The purpose of this site is to provide plain language information about the law to victims of violence in intimate relationships and their supporters. Willownet provides legal information that may help you if you are experiencing violence in a relationship. The site has information that is helpful on: facts about abuse, effects of relationship violence, what the law says about abuse, leaving the relationship safely (safety plan), taking your kids with you, pets, Protective Orders (EPOs, QBPOs) and going to court. The site also provides links to other family violence resources.
Dating or relationship violence occurs when one member of a couple believes they have the right to control the other. This attitude can result in aggression, offensive language, disrespectful treatment, or pressuring the other person to do things. If this is happening to you, you may find support and information in the following resources.
The resources on this page were hank-picked by the Centre for Public Legal Education Alberta's staff as a good place to start.
Relationship violence can strike anyone, but teenagers are particularly vulnerable to misconceptions about what physical and emotional violence are, and what they mean. If it hurts, dominates or controls, it's not romance! This page from the Red Cross provides links to publications about relationship violence, what is is, what parents can do, and information about what is healthy and unhealthy in relationships.
Information from the National Clearinghouse on Family Violence (Public Health Agency of Canada).
This website has information about elder abuse, with brochures and videos on these topics: What You Can Do When Abuse or Neglect Is Happening to an Older Adult in Your Life, How You Can Identify Abuse and Help Older Adults at Risk, and What You Can Do to Keep Yourself Safe from Abuse
Project Respect is a prevention program for youth ages 14 to 19 , based in Victoria BC, that aims to stop sexual violence, particularly acquaintance assault. “Date Rape” as it is commonly referred to, is a serious risk for youth. Project Respect challenges the attitudes and behaviours that lead to sexual violence: stereotypes, labels, miscommunication, drugs and alcohol, media pressure and power imbalance.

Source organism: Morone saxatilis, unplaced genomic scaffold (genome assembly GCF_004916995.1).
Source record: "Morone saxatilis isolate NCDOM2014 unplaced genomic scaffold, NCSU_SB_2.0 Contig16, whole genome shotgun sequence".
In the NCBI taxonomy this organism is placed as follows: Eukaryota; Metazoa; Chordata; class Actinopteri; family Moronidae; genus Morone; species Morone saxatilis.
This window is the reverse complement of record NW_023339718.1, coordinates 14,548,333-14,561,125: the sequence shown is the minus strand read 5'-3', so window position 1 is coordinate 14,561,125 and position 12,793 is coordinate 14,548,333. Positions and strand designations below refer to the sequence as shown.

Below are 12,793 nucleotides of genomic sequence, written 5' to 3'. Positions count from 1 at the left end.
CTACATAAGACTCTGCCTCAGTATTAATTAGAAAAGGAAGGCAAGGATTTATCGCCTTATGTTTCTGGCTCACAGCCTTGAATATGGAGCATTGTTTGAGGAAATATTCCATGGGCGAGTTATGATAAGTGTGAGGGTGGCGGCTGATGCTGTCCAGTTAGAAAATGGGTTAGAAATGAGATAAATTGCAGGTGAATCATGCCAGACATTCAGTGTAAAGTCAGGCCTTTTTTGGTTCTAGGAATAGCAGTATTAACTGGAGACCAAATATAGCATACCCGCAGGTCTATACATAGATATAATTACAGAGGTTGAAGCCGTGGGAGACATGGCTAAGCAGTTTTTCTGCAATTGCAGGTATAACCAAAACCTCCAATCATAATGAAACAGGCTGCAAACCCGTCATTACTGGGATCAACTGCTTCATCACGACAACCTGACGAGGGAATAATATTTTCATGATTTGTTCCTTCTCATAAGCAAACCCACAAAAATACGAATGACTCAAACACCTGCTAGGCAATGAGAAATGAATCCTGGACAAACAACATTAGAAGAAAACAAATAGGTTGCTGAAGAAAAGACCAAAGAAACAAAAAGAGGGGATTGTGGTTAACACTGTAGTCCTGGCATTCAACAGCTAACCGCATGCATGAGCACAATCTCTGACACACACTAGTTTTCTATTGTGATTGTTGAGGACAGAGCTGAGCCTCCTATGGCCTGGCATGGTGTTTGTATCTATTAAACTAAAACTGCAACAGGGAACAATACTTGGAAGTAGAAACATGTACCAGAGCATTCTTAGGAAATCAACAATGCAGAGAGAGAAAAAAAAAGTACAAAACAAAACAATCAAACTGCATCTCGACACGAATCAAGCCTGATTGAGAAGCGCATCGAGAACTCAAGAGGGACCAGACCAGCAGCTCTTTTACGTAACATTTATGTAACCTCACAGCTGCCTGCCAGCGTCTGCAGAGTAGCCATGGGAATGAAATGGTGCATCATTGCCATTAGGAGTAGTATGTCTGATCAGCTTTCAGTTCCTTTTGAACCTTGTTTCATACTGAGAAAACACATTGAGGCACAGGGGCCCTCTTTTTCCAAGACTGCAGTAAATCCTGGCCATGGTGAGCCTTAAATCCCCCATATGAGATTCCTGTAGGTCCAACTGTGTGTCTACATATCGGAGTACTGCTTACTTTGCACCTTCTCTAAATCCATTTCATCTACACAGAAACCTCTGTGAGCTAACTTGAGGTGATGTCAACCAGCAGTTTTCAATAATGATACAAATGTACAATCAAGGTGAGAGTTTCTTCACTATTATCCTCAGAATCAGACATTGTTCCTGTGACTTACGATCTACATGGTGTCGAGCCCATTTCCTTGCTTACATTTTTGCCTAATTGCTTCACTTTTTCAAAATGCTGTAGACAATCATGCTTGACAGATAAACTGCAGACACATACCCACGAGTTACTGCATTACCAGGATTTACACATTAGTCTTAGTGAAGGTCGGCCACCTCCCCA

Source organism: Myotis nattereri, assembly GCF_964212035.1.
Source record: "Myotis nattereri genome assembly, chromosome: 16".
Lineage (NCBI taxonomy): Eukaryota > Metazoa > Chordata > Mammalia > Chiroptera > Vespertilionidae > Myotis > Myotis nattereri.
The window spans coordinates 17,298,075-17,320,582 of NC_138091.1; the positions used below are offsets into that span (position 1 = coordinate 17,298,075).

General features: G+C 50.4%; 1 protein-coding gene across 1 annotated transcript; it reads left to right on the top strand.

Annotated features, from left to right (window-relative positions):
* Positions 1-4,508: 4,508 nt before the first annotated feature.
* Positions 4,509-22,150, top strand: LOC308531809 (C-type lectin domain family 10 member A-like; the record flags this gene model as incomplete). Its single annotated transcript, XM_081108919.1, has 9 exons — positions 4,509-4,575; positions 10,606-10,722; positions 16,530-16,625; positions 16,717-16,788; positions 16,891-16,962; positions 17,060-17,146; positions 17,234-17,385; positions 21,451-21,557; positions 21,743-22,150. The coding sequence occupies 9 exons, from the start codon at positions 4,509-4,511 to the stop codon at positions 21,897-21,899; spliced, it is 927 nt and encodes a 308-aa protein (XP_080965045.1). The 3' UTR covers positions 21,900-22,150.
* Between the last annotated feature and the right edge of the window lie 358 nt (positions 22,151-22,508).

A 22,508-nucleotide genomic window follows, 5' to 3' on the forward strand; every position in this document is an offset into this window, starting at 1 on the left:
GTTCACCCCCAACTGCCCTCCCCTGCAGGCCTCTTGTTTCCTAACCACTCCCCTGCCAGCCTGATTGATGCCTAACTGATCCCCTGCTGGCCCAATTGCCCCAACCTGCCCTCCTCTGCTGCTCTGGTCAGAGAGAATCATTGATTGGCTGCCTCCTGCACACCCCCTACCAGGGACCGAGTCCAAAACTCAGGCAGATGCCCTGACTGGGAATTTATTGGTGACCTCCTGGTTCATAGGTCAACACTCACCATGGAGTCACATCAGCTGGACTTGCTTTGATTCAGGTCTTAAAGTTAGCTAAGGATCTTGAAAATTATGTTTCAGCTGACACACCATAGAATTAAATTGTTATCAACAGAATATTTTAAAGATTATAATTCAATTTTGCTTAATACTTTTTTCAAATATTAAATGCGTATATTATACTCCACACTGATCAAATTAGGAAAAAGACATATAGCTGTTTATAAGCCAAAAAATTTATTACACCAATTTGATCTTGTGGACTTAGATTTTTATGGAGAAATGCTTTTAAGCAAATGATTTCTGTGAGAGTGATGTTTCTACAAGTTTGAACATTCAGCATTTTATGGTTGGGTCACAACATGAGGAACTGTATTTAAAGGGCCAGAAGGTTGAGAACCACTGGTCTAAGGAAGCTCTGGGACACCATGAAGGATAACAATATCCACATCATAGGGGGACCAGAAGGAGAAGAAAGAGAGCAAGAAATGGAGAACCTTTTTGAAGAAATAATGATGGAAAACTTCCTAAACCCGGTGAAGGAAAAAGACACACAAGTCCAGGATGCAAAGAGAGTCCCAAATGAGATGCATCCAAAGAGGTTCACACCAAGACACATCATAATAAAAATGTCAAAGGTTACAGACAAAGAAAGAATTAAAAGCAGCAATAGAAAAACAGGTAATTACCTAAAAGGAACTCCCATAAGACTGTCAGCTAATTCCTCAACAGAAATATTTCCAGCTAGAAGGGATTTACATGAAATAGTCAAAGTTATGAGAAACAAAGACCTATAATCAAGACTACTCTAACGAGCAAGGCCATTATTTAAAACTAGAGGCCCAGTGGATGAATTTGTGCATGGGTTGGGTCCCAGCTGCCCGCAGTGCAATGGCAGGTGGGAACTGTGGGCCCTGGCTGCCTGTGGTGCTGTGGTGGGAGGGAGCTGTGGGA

The Canadian Network of Women's Shelters and Transition Houses new online resource which provides women and their children with a one stop connection to help in their community.
This online publication from Department of Justice Canada describes the nature of stalking and ways of dealing with it. It can also be downloaded as a PDF and is available in four different languages (French, Mandarin, Punjabi and Spanish) by using the “Back to Publications” link and scrolling down the page (PDF - 20 pgs. 2003)
This publication from Alberta Children and Youth Services (Prevention of Family Violence and Bullying Unit) explains the nature of abuse in LGBTQ intimate relationships. It then describes what you can do if you realize that you are in an abusive LGBTQ relationship or you are concerned about a friend who may be in such a situation. (PDF – 15 pages)
This online resource is from the Student Legal Services of Edmonton. Includes information about: What is Assault?, Intent, Consent, Self-Defence, Legal Options Available to the Victim, and Self-Referral Numbers. This resource is also available for download as a PDF (6 pgs)..
The Calgary Domestic Violence Collective’s purpose is threefold: to develop capacity to address domestic violence for professionals and allied professionals; to inform and influence decision makers around a framework for ending domestic violence; to ensure a collaborative and coordinated community response to domestic violence in Calgary and Area. Their website includes research reports on a variety of aspects of domestic violence. (Former name: Alliance to End Violence)